Tuesday, January 26, 2016

Spending too much time on Facebook....


Weather like this is my excuse. It's not very nice outside today. It's 46 F and raining.

Speaking of Facebook, I can hardly believe some of the things people say on there. It's like their brains are out to lunch, or closed for the weekend, or something. And hardly anyone seems to be thinking of the fact that it is being seen all over the world. It is like telling the world "I'm a babbling idiot, and I am actually proud of it." Einstein may or may not have said this, but it is worth repeating anyway: "The difference between genius and stupidity is that genius has its limits." 

Something I was reading the other day said we should not sit for long periods because it doesn't let our major muscles in our legs or butt get enough exercise, and so we should stand more and sit less. I have an extra keyboard and mouse so I stacked up a couple of short stools, to get enough height, then placed a board on top, large enough for that extra keyboard and mouse, and tried standing up for a while, as I worked on the computer. It works alright, but it isn't as relaxing as sitting down, of course. Maybe standing at his typewriter worked for Hemingway, but I'm no Hemingway. And I'm already 21 years older than he was when he died. So I will probably continue sitting for most of my writing chores. But it is nice to have a choice.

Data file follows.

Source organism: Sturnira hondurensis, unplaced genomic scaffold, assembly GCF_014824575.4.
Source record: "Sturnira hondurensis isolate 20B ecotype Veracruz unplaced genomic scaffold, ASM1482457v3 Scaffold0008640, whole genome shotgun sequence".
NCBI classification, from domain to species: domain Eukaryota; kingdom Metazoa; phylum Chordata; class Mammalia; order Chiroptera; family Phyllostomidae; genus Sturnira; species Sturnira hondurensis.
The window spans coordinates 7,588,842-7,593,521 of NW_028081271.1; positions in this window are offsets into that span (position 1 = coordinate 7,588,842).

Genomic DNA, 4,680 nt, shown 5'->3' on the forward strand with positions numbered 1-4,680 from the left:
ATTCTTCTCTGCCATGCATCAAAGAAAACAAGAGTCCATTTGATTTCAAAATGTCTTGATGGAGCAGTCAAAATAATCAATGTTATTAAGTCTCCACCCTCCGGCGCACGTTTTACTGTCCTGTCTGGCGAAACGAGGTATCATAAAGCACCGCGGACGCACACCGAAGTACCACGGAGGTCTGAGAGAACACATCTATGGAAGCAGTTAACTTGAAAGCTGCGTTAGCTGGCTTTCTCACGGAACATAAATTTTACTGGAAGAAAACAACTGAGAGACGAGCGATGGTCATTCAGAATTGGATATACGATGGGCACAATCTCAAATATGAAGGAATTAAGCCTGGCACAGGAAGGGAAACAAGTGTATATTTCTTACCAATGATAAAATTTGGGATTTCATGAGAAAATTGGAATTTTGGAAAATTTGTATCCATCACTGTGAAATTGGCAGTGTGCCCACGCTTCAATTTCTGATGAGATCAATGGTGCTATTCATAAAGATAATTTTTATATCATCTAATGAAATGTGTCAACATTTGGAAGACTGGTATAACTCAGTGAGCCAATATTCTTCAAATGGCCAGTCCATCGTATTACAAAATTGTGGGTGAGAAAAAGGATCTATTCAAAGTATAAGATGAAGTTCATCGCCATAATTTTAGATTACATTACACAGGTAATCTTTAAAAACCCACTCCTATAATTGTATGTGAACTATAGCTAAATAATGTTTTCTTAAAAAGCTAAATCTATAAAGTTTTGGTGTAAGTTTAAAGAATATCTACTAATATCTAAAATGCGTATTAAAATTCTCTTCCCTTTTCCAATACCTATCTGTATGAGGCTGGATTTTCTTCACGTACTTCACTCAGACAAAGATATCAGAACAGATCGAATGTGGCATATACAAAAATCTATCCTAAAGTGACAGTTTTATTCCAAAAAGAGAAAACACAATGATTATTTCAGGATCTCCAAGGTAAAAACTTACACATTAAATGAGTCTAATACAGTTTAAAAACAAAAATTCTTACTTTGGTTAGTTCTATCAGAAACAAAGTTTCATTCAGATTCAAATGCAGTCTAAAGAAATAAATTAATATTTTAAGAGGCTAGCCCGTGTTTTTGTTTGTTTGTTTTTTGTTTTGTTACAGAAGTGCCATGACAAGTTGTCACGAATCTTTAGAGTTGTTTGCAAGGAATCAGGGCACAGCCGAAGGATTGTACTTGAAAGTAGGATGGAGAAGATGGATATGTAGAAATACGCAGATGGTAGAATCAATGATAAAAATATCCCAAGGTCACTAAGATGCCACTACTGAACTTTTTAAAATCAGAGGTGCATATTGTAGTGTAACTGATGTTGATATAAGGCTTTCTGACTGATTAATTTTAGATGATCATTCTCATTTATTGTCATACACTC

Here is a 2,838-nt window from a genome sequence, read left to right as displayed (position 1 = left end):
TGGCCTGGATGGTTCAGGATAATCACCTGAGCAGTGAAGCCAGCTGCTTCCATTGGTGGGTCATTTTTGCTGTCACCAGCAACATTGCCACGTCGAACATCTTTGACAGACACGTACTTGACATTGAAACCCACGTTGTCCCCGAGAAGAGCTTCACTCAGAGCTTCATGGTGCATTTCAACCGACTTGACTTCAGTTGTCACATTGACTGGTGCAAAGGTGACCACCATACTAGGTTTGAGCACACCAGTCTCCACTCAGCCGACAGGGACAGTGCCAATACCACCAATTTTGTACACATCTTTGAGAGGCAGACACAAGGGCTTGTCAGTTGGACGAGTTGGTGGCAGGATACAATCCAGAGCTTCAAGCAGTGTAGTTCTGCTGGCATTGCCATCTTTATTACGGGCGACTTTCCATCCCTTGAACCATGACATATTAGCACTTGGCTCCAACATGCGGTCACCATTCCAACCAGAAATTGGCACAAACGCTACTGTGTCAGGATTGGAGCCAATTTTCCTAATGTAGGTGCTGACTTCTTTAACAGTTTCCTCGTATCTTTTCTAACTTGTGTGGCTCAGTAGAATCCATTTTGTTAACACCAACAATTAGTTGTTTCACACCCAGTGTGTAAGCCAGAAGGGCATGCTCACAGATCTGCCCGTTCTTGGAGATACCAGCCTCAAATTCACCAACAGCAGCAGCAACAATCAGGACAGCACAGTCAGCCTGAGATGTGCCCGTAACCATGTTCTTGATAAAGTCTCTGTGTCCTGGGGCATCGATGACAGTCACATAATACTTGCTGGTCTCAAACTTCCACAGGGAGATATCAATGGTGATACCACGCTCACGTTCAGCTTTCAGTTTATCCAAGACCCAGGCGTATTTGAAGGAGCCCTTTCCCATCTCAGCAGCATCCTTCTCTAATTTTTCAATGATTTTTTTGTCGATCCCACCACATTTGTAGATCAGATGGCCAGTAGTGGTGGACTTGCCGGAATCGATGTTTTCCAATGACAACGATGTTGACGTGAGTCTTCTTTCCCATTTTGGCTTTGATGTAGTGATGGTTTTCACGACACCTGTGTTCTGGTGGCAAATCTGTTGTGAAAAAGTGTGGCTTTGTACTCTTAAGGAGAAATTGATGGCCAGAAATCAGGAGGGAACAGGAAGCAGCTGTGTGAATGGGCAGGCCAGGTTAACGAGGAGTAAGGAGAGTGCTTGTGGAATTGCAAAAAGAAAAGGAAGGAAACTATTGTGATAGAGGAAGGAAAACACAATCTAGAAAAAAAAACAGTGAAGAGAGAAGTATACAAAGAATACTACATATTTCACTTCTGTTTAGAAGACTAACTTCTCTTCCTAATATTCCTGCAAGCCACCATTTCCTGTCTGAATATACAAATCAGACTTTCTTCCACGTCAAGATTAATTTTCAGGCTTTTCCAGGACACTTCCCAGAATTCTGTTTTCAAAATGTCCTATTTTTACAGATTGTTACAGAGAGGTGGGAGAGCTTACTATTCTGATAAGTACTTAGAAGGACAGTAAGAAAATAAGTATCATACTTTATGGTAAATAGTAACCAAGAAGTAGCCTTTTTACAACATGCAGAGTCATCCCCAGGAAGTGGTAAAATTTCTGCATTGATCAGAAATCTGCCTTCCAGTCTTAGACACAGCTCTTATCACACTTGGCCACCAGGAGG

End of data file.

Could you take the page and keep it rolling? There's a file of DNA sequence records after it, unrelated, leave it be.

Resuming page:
The following is from  http://www.openculture.com/2013/10/ernest-hemingway-standing-desk.html

In 1954, George Plimpton interviewed Hemingway for the literary journal he co-founded the year before, The Paris Review. The interview came prefaced with a description of the novelist’s writing studio in Cuba:
Ernest Hemingway writes in the bedroom of his house in the Havana suburb of San Francisco de Paula. He has a special workroom prepared for him in a square tower at the southwest corner of the house, but prefers to work in his bedroom, climbing to the tower room only when “characters” drive him up there…
The room is divided into two alcoves by a pair of chest-high bookcases that stand out into the room at right angles from opposite walls….
It is on the top of one of these cluttered bookcases—the one against the wall by the east window and three feet or so from his bed—that Hemingway has his “work desk”—a square foot of cramped area hemmed in by books on one side and on the other by a newspaper-covered heap of papers, manuscripts, and pamphlets. There is just enough space left on top of the bookcase for a typewriter, surmounted by a wooden reading board, five or six pencils, and a chunk of copper ore to weight down papers when the wind blows in from the east window.
A working habit he has had from the beginning, Hemingway stands when he writes. He stands in a pair of his oversized loafers on the worn skin of a lesser kudu—the typewriter and the reading board chest-high opposite him.
Popular Science, a magazine with roots much older than the Paris Review, first began writing about the virtues of standing desks for writers back in 1883. By 1967, they were explaining how to fashion a desk with simple supplies instead of forking over $800 for a commercial model — a hefty sum in the 60s, let alone now. Plywood, saw, hammer, nails, glue, varnish — that’s all you need to build a DIY stand-up desk. Or, as Papa Hemingway did, you could simply  throw your writing machine on the nearest bookcase and get going. As for how to write the great American novel, I’m not sure that Popular Science offers much help. But maybe some advice from Hemingway himself will steer you in the right direction. See Seven Tips From Ernest Hemingway on How to Write Fiction.
For more on the benefits of the standing desk, see this post from the Harvard Business Review.

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